It's summertime. You're cruising down 95 on your way to the beach and BOOM, some jerk from New Jersey completely cuts you off.

The driver has the audacity to throw their hands up at you, blame you, and scream at you through their windshield. To make matters worse, they beep at you repeatedly before getting in front of you, just to slow down.

You know what you want to do. The jerk who cut you off won't be able to hear any words you say, so you can only think of one thing. One little finger. The finger that will say everything you want to verbalize.

But can you legally flip that long middle finger? I mean, what is the worst thing that can happen? It is just a finger. But does the meaning of the finger hold enough weight to get you in trouble with the law?

Let's figure this out once and for all.

Jelly Roll With Chase Rice - Las Vegas, NV
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Let's face it. We have all wanted to use that special finger while driving at some point in our driving life.

And the short answer is no, it is not illegal. Showing any one of your fingers to another driver, although rude (depending on which finger you choose to show them), is not illegal at all.

But what about police officers? Are you legally allowed to flip the bird to the fuzz?

Again, the short answer is yes, it is legal.

"Because giving the middle finger isn’t illegal, a police officer can’t arrest you for making the gesture," according to a Shubin Law article.

If a cop chooses to arrest you for giving the finger because they classify it as disorderly conduct, you can hire a civil rights lawyer...Disorderly conduct is often described as when a person acts inappropriately or obscenely and disturbs the peace. A hand gesture is hardly arrest-worthy.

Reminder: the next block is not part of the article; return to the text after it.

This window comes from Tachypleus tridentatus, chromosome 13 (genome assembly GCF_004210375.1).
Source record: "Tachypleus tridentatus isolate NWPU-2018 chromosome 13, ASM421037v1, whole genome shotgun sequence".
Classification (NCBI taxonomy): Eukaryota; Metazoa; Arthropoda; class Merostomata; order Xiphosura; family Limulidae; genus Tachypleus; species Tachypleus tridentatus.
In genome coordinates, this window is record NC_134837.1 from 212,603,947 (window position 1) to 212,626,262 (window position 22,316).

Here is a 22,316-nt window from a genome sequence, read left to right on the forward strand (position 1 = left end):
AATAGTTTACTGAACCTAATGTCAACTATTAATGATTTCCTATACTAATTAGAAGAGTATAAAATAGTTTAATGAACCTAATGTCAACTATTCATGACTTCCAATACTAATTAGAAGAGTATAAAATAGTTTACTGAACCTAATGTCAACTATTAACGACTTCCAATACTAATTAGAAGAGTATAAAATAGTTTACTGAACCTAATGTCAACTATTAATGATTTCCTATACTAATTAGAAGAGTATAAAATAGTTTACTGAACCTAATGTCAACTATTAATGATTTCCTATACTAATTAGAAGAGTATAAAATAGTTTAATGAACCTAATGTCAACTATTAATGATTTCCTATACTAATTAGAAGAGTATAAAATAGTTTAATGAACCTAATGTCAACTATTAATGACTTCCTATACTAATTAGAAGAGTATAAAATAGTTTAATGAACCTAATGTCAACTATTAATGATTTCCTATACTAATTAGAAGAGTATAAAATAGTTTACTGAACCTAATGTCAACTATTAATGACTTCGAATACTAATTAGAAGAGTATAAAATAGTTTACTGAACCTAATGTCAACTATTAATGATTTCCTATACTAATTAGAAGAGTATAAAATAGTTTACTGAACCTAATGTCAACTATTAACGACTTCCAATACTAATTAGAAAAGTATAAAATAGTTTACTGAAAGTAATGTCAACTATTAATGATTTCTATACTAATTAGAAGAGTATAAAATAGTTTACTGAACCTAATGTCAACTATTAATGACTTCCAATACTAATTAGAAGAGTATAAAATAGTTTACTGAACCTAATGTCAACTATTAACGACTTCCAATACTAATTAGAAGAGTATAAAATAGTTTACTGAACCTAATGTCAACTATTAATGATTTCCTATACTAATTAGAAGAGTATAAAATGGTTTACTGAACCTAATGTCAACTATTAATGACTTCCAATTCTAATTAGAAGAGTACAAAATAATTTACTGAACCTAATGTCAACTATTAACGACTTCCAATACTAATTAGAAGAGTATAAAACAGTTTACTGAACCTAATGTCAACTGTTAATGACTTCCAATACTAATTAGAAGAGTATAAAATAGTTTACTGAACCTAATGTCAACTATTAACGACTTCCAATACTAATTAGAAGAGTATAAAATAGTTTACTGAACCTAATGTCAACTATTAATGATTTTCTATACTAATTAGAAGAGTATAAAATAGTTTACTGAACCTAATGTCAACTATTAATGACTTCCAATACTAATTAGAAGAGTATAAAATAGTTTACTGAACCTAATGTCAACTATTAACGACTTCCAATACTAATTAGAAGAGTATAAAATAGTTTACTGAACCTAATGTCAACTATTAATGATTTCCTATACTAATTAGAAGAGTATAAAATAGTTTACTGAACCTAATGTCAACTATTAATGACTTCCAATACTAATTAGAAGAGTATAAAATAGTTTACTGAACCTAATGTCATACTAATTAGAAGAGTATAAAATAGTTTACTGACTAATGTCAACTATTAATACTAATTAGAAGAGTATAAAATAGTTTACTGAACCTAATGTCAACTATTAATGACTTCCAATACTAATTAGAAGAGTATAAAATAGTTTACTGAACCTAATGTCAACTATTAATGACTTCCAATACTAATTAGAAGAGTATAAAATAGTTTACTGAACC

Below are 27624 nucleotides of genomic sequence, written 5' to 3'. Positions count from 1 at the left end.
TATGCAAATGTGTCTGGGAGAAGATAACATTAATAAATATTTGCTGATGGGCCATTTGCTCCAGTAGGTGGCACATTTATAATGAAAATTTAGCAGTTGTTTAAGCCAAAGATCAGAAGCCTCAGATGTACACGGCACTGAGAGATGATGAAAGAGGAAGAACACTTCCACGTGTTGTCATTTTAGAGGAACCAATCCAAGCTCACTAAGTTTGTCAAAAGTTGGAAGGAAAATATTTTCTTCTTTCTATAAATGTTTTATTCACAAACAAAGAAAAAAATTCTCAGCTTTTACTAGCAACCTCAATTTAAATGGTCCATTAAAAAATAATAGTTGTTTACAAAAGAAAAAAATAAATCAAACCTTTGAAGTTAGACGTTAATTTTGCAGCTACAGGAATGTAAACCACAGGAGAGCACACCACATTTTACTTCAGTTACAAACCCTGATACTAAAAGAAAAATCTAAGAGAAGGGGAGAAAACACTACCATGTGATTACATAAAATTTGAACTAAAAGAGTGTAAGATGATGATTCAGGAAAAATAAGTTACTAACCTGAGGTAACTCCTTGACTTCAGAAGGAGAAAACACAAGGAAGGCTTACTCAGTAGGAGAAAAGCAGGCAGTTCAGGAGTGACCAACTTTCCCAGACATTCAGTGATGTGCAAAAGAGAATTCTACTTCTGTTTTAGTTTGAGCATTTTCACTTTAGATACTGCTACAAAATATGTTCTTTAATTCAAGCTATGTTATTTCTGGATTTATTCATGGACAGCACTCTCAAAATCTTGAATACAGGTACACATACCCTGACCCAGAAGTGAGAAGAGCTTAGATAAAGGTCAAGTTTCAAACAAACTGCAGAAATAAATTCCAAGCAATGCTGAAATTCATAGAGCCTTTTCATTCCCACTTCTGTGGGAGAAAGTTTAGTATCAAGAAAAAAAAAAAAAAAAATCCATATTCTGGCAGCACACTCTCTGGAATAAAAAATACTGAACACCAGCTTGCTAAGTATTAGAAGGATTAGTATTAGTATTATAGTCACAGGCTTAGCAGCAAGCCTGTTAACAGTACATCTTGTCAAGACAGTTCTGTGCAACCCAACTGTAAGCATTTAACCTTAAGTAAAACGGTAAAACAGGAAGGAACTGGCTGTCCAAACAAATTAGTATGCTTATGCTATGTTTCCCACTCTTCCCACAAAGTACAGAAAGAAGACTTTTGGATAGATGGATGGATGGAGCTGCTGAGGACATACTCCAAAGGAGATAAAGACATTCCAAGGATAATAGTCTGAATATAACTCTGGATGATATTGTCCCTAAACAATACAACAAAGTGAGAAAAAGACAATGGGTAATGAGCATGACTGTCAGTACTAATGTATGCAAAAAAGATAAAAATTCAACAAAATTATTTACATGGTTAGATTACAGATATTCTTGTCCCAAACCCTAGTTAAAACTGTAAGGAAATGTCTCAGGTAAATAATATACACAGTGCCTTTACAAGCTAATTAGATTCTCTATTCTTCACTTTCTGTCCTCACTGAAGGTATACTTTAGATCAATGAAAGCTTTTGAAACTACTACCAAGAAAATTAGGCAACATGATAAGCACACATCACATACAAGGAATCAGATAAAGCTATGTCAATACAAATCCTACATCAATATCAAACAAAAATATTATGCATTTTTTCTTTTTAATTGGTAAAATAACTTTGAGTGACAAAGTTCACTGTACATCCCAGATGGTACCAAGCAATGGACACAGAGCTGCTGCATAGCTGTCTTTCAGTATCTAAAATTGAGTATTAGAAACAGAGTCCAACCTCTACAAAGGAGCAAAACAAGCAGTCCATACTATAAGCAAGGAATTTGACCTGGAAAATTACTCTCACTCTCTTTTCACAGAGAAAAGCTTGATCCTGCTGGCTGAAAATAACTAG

To be clear, flipping the bird to anyone, especially to the police who work so hard to keep our communities safe, is extremely rude. But it is certainly NOT illegal. And it has been tried before.

According to an NPR article:

In the sequence of events described by the court, a woman in Michigan, Debra Cruise-Gulyas, was pulled over in 2017 for speeding. The officer showed leniency, writing her up for a lesser violation known as a nonmoving violation. As she drove away, apparently insufficiently appreciative of the officer's gesture, Cruise-Gulyas made a certain gesture of her own. Or as the court put it, "she made an all-too-familiar gesture at [Officer Matthew] Minard with her hand and without four of her fingers showing."

The police officer immediately pulled her over again and rewrote the ticket for speeding. Cruise-Gulyas sued, arguing she had a First Amendment right to wiggle whatever finger she wanted at the police.

Hand showing middle finger with wedding ring isolated on white background
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And she was right. Her First Amendment right did give her the freedom to wiggle any one of her fingers, even the long and diabolical middle finger.

"Fits of rudeness or lack of gratitude may violate the Golden Rule," ruled Judge Jeffrey Sutton for the 3-0 panel according to NPR. "But that doesn't make them illegal or for that matter punishable."

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